By Dr Ugoji Egbujo
Atiku will sell the NNPC. We know he will. They sold quite a lot the last time. So he didn’t need to swear he would do it.
Let his word learn to be his word. Privatization is good. Privatization of inefficient government companies would benefit the public.
But Atiku must speak with circumspection. We know he is born again. We know the Nigerian public has suffered bouts of amnesia. But old things haven’t quite passed away. They don’t pass away that quickly from the memory of the public.
Privatization is good if it is done for public good. It is done for public good when it is done transparently, with good faith, and to improve the economy and social service. But privatization could be the easiest way to steal the commonwealth of a nation.
When scoundrels sell public assets to their friends and cronies to enrich them they would also claim privatization.
NEPA was sold a few years ago. The process was bereft of good faith. The assets fell into incompetent hands whose only qualification was their closeness to power. Rather than improve electricity, these wretched companies have worsened the plight of the public and left everyone with sufficient hopelessness.
Atiku will sell the NNPC. But he doesn’t have to create the impression that doing so would mean taking the bull by the horns. So he didn’t need to get all that dramatic. We don’t need a cowardly president. He didn’t need to tell us that he wouldn’t mind being killed for doing so. Why would anyone kill Atiku for selling the NNPC? There must be some entrenched interests that would throw tantrums and mourn the privatization of the NNPC.
But only a cowardly president fears for his life, and fears for it openly, when he takes hard decisions. It’s possible Atiku now imagines himself a freedom fighter.
We know that Atiku is rebranding. And it’s perhaps good to present himself as a crusader once in a while. But Atiku must be careful with his words. We know he is part of the system. He has benefited immensely from government patronage.
A man who lives off collecting taxes for government and pocketing his commissions can’t pretend too much about hating entrenched interests. Atiku would have improved credibility if the public sees him as a new convert—sinner struggling for holiness, rather than a blooming Pharisee.
Of late he has managed to find the courage to speak vehemently against corruption. He now says he will find and jail looters of the public treasury. That is heart warming. But he has to circumcise his tongue.
A few days ago while swearing that he would sell the NNPC, he was heard saying that there was nothing wrong with his friends becoming rich when he became president. He said his friends would also be entitled to be rich.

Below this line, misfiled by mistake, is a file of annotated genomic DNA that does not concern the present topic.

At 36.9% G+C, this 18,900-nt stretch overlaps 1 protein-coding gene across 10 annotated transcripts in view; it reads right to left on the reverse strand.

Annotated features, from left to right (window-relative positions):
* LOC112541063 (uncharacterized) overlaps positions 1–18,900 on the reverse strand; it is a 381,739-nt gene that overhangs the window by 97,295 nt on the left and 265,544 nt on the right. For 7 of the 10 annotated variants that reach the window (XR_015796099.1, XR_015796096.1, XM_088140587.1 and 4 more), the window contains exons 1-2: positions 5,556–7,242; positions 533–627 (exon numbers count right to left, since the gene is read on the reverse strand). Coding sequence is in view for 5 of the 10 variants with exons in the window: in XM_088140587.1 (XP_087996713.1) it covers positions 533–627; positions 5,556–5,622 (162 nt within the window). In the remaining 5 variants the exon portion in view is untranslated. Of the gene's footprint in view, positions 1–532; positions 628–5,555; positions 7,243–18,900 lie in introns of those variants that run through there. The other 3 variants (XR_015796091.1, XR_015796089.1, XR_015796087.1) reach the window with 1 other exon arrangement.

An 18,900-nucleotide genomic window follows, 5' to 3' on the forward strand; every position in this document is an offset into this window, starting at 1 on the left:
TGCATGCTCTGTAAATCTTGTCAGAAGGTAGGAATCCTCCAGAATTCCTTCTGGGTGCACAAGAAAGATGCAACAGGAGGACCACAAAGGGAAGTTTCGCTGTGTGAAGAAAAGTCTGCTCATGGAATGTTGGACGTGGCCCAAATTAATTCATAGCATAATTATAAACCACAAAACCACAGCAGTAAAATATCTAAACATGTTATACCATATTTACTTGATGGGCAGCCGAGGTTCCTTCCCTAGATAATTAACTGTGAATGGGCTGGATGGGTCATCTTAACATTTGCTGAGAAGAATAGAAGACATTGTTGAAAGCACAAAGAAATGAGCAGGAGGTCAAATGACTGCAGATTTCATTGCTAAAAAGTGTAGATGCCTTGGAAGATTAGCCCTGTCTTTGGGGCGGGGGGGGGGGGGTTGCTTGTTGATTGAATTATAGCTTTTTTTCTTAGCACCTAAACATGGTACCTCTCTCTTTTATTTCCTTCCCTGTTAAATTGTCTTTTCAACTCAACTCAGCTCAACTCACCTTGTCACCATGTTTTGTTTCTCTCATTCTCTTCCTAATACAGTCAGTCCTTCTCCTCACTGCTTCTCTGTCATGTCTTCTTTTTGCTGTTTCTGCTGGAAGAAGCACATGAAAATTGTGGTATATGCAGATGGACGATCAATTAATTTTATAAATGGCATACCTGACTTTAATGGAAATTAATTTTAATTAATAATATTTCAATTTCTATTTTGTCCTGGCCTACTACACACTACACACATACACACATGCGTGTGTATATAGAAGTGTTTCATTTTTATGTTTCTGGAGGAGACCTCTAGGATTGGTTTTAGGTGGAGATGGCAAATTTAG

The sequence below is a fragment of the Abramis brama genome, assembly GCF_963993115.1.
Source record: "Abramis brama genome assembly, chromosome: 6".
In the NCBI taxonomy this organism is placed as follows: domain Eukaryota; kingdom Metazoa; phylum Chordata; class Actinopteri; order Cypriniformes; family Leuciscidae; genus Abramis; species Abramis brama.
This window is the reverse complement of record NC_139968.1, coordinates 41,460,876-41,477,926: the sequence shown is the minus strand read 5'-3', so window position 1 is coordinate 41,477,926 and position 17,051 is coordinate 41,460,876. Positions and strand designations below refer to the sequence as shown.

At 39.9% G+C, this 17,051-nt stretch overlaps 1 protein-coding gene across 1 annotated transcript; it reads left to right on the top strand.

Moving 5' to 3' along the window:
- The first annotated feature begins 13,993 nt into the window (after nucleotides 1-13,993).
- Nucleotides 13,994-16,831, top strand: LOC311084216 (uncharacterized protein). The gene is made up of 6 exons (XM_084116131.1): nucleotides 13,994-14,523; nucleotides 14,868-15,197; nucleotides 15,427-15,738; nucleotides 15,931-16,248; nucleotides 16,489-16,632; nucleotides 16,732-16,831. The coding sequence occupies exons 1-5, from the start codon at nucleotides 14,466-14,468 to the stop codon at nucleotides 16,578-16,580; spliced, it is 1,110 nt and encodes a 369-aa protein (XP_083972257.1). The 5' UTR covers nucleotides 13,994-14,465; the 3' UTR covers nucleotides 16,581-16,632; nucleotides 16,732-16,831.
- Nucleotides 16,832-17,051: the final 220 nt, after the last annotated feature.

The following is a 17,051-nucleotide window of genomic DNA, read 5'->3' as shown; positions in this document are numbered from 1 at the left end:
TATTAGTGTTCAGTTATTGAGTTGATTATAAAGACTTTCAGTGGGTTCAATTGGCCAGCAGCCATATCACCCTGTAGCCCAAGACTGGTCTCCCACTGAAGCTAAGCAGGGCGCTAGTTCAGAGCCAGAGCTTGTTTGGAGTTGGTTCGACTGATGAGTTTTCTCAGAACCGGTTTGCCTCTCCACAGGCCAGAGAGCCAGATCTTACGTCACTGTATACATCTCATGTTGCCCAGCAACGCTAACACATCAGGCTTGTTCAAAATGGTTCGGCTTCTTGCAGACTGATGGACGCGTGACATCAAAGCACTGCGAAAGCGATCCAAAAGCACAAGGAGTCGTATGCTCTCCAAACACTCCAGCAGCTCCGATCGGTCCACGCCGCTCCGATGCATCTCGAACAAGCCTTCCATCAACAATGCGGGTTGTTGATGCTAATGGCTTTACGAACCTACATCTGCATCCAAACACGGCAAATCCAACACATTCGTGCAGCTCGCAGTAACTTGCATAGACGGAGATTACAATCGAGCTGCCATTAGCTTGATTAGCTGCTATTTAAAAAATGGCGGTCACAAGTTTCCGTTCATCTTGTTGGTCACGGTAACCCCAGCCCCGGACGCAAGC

That’s the problem. He has to speak with candor but he must not leave people wondering whether he is the same old Atiku.
Those who fear an Atiku presidency fear a return to an ugly past. A past where those who had access to the president had access to money and to the juicy fruits of privatization. I know cronyism still lives today. But we remember a past where the presidency publicly rewarded its friends with public assets in the name of building a new Nigerian economy.
Defecation may be dirty and is inevitable, but doing it in public is utterly obscene. Open defecation could cause epidemics. The normalization of open defecation is atrocious for another reason. It can cause quick moral decline.
Oby Ezekwesili revealed something nightmarish about Atiku recently. Atiku was the head of the Obasanjo Economic Team at some point. The team was championing revolutionary economic ideas. They were privatizing public assets and installing due process mechanisms. Atiku was taking some credit for tackling corruption. But behind the scenes, somebody was diligently throwing cogs in the wheel of the due process machinery.
Oby Ezekwesili said that Atiku was her biggest obstacle while she was establishing the Due process office and protocols. In other words, Atiku, contrary to posturing, actually preferred an economic space where opacity and arbitrariness ruled. Atiku has not contradicted Oby Ezekwesili’s revelations. Obasanjo had said similar things about Atiku in the past.
Those who dread an Atiku presidency dread a return to an era where opportunism didn’t just exist but was ordained from the top. The presidency could openly announce a Mr Fix it. And he would do odd things in secret and in public for the president. No one would pretend about any righteousness. Governors who oppose the president could be removed by one or two members of the House of Assembly. The courts would return after sufficient damage had been done.
No one wants a president who lacks moral fibre in 2019.
We may not have seen quite the change we hoped for. But a swift return to business -as-usual will be calamitous. One thing is certain, our population is growing at an alarming rate. We are bedeviled by a hemorrhagic insurgency. We cannot relapse into a state where no one can look up to the top for moral inspiration.
It’s bad enough that things like Abdulrasheed Maina have happened recently. We had thought they were impossible with any Buhari, even a toothless Buhari. We have seen the leprous hands of an amorphous cabal. We have been baffled by their power and sheer freedom. But we don’t want a president who may be crippled by new scandals from the past. And Wikkileaks are adept at causing such sorrows.
We need moral regeneration. Many think that if Buhari rediscovers himself, his old self of 1984, we may sing Uhuru. But we don’t need a president who just can’t champion moral regeneration, who can’t simply make us hope.
Atiku has to show that old things have actually passed away. And that his presidency would not enrich his friends at the expense of the masses.